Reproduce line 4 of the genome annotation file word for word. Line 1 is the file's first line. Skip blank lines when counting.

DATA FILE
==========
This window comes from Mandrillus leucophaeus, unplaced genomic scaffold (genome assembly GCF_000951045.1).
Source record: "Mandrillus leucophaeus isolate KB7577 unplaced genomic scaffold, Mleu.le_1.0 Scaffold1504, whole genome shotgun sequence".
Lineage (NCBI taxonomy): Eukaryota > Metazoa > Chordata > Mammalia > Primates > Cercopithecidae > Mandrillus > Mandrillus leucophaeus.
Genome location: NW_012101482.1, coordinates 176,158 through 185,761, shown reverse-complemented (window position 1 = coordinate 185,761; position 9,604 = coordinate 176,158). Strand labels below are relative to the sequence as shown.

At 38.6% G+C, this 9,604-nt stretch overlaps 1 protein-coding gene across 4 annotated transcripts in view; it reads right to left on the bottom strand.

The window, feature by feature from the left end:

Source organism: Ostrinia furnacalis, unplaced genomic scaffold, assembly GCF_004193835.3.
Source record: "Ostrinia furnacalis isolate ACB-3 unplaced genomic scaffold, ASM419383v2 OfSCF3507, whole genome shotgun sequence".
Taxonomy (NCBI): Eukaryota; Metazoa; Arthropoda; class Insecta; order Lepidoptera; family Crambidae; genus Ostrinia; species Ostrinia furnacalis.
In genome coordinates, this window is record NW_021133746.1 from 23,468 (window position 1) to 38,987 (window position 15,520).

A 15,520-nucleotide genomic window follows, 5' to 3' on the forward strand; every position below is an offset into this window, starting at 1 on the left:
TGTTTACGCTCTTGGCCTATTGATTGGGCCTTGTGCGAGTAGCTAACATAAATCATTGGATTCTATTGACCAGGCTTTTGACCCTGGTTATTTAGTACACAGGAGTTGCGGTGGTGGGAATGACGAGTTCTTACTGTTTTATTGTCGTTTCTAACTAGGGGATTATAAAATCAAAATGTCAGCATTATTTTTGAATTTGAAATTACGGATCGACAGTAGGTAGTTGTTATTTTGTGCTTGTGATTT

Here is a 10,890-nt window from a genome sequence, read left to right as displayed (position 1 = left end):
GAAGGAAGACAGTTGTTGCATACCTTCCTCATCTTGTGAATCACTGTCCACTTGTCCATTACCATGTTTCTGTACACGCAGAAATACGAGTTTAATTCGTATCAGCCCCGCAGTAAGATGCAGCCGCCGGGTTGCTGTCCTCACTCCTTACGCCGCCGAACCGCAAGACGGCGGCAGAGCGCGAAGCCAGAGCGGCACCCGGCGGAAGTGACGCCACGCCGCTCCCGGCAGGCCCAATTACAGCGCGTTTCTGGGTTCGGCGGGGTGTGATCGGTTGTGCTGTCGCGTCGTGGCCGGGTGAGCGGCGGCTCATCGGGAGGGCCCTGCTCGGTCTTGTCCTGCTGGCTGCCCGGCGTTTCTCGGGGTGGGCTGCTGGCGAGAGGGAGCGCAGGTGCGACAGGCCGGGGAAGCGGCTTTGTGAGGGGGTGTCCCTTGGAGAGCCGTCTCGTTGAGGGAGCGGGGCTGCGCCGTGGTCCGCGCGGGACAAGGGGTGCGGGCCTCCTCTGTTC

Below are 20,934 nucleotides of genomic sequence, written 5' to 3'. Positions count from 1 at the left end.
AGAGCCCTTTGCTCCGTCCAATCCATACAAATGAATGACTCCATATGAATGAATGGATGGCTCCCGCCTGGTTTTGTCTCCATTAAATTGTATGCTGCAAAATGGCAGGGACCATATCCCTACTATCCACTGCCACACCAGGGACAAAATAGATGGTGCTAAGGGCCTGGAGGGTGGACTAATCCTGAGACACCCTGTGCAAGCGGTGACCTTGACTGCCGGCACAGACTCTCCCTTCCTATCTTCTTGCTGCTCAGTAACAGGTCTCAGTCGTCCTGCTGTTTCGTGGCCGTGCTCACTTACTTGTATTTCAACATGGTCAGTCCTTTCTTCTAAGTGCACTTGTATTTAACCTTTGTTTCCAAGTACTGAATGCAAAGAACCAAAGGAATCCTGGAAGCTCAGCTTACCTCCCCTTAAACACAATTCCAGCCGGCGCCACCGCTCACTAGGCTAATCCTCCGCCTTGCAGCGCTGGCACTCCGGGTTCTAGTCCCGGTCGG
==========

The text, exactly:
Genome location: NW_012101482.1, coordinates 176,158 through 185,761, shown reverse-complemented (window position 1 = coordinate 185,761; position 9,604 = coordinate 176,158). Strand labels below are relative to the sequence as shown.